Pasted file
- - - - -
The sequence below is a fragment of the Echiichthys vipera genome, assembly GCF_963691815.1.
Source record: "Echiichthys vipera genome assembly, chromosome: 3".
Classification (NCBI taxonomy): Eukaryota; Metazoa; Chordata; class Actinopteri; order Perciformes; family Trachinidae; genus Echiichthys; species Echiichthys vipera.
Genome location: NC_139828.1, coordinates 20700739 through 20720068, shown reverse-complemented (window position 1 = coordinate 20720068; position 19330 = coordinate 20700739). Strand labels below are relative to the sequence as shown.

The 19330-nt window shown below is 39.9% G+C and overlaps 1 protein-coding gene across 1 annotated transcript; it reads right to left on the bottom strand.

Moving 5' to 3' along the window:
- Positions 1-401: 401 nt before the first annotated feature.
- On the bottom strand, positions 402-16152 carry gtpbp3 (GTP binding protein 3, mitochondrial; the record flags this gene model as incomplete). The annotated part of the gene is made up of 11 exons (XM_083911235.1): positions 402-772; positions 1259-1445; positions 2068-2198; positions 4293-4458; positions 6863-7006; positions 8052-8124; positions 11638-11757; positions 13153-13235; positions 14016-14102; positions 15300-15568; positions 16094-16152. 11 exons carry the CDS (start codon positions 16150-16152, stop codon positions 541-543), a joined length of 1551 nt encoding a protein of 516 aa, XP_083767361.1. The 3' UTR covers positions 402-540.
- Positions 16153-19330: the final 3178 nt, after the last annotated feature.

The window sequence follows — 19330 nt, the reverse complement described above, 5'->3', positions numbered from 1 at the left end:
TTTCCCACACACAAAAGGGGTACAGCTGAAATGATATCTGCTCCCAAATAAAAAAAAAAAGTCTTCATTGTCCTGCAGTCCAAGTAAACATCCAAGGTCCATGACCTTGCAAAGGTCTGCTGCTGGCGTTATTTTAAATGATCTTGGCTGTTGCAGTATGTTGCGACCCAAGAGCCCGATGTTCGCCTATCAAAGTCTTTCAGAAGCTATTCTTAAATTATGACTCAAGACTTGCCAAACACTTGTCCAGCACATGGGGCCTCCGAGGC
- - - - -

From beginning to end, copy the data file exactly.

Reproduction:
The sequence below is a fragment of the Echiichthys vipera genome, assembly GCF_963691815.1.
Source record: "Echiichthys vipera genome assembly, chromosome: 3".
Classification (NCBI taxonomy): Eukaryota; Metazoa; Chordata; class Actinopteri; order Perciformes; family Trachinidae; genus Echiichthys; species Echiichthys vipera.
Genome location: NC_139828.1, coordinates 20700739 through 20720068, shown reverse-complemented (window position 1 = coordinate 20720068; position 19330 = coordinate 20700739). Strand labels below are relative to the sequence as shown.

The 19330-nt window shown below is 39.9% G+C and overlaps 1 protein-coding gene across 1 annotated transcript; it reads right to left on the bottom strand.

Moving 5' to 3' along the window:
- Positions 1-401: 401 nt before the first annotated feature.
- On the bottom strand, positions 402-16152 carry gtpbp3 (GTP binding protein 3, mitochondrial; the record flags this gene model as incomplete). The annotated part of the gene is made up of 11 exons (XM_083911235.1): positions 402-772; positions 1259-1445; positions 2068-2198; positions 4293-4458; positions 6863-7006; positions 8052-8124; positions 11638-11757; positions 13153-13235; positions 14016-14102; positions 15300-15568; positions 16094-16152. 11 exons carry the CDS (start codon positions 16150-16152, stop codon positions 541-543), a joined length of 1551 nt encoding a protein of 516 aa, XP_083767361.1. The 3' UTR covers positions 402-540.
- Positions 16153-19330: the final 3178 nt, after the last annotated feature.

The window sequence follows — 19330 nt, the reverse complement described above, 5'->3', positions numbered from 1 at the left end:
TTTCCCACACACAAAAGGGGTACAGCTGAAATGATATCTGCTCCCAAATAAAAAAAAAAAGTCTTCATTGTCCTGCAGTCCAAGTAAACATCCAAGGTCCATGACCTTGCAAAGGTCTGCTGCTGGCGTTATTTTAAATGATCTTGGCTGTTGCAGTATGTTGCGACCCAAGAGCCCGATGTTCGCCTATCAAAGTCTTTCAGAAGCTATTCTTAAATTATGACTCAAGACTTGCCAAACACTTGTCCAGCACATGGGGCCTCCGAGGC